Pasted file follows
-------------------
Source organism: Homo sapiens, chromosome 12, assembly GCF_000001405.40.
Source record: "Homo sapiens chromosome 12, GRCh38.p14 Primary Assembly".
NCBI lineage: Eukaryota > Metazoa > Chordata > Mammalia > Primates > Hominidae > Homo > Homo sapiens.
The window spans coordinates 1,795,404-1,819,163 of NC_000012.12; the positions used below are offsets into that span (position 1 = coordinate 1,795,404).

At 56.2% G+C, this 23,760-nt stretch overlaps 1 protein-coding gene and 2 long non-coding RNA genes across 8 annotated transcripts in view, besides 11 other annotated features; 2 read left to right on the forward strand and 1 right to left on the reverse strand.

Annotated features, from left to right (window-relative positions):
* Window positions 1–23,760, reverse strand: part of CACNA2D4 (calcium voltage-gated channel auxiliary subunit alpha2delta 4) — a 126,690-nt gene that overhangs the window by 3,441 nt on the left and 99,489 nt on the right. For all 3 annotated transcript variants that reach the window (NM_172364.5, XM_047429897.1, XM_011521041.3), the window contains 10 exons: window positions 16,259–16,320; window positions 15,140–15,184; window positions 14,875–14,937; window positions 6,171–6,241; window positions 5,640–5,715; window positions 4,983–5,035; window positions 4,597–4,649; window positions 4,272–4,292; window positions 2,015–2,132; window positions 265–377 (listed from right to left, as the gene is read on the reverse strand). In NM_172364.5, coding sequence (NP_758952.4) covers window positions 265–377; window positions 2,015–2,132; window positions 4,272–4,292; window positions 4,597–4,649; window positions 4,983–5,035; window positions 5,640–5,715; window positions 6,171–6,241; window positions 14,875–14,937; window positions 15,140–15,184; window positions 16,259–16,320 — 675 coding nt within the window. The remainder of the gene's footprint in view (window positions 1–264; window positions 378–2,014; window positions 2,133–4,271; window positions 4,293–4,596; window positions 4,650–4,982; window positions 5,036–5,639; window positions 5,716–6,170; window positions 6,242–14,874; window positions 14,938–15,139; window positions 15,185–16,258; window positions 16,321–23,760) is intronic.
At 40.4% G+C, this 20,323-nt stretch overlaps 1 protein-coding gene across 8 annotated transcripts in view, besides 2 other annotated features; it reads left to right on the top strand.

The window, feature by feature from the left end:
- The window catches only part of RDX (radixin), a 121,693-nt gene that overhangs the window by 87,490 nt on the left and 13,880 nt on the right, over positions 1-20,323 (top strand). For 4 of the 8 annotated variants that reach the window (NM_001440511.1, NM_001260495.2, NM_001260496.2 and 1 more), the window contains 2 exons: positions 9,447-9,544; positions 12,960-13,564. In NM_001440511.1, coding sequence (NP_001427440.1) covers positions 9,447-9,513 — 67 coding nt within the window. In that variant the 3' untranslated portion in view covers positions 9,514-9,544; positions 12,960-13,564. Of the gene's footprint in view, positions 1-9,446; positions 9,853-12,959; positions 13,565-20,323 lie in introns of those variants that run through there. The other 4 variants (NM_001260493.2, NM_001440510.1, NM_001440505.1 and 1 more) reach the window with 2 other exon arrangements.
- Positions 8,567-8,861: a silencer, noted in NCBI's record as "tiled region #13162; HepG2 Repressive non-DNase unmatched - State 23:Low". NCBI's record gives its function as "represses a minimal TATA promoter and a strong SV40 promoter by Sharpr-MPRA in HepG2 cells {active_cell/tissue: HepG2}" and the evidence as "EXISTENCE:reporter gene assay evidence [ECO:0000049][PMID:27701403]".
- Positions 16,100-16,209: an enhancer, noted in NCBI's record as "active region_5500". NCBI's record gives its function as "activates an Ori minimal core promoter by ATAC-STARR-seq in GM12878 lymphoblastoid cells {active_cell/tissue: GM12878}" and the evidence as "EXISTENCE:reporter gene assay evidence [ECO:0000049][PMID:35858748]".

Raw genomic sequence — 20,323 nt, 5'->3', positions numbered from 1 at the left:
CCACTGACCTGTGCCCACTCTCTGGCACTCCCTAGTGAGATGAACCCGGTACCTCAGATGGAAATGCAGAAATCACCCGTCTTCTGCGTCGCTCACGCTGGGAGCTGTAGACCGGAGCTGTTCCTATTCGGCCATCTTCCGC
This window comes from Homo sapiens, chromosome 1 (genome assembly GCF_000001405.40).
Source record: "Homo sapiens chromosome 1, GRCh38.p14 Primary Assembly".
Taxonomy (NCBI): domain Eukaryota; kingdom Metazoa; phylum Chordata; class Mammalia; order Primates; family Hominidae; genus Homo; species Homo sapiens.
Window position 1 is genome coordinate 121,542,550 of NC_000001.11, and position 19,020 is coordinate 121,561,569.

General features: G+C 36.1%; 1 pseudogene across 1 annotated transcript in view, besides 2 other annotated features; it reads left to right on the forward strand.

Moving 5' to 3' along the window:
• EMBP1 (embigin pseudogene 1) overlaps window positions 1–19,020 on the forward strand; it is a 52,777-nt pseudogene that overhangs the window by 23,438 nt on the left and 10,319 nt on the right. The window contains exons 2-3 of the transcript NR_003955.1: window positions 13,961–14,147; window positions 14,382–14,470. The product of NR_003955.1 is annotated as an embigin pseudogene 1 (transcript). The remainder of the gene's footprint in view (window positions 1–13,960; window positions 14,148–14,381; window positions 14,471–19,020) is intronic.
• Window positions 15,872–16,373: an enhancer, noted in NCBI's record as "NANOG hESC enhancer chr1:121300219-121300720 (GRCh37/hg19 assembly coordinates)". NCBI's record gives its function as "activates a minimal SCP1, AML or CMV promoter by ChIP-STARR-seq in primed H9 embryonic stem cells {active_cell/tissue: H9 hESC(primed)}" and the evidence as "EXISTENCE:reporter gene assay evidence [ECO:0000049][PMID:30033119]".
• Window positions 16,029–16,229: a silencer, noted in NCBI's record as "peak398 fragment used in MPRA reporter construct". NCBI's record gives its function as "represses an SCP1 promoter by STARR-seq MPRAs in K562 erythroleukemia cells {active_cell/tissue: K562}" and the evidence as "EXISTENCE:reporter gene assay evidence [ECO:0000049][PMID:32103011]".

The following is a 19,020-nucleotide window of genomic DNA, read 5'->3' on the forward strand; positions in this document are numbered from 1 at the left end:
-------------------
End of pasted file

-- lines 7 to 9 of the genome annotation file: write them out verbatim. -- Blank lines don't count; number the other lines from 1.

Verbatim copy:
* Window positions 1–23,760, reverse strand: part of CACNA2D4 (calcium voltage-gated channel auxiliary subunit alpha2delta 4) — a 126,690-nt gene that overhangs the window by 3,441 nt on the left and 99,489 nt on the right. For all 3 annotated transcript variants that reach the window (NM_172364.5, XM_047429897.1, XM_011521041.3), the window contains 10 exons: window positions 16,259–16,320; window positions 15,140–15,184; window positions 14,875–14,937; window positions 6,171–6,241; window positions 5,640–5,715; window positions 4,983–5,035; window positions 4,597–4,649; window positions 4,272–4,292; window positions 2,015–2,132; window positions 265–377 (listed from right to left, as the gene is read on the reverse strand). In NM_172364.5, coding sequence (NP_758952.4) covers window positions 265–377; window positions 2,015–2,132; window positions 4,272–4,292; window positions 4,597–4,649; window positions 4,983–5,035; window positions 5,640–5,715; window positions 6,171–6,241; window positions 14,875–14,937; window positions 15,140–15,184; window positions 16,259–16,320 — 675 coding nt within the window. The remainder of the gene's footprint in view (window positions 1–264; window positions 378–2,014; window positions 2,133–4,271; window positions 4,293–4,596; window positions 4,650–4,982; window positions 5,036–5,639; window positions 5,716–6,170; window positions 6,242–14,874; window positions 14,938–15,139; window positions 15,185–16,258; window positions 16,321–23,760) is intronic.
At 40.4% G+C, this 20,323-nt stretch overlaps 1 protein-coding gene across 8 annotated transcripts in view, besides 2 other annotated features; it reads left to right on the top strand.

The window, feature by feature from the left end: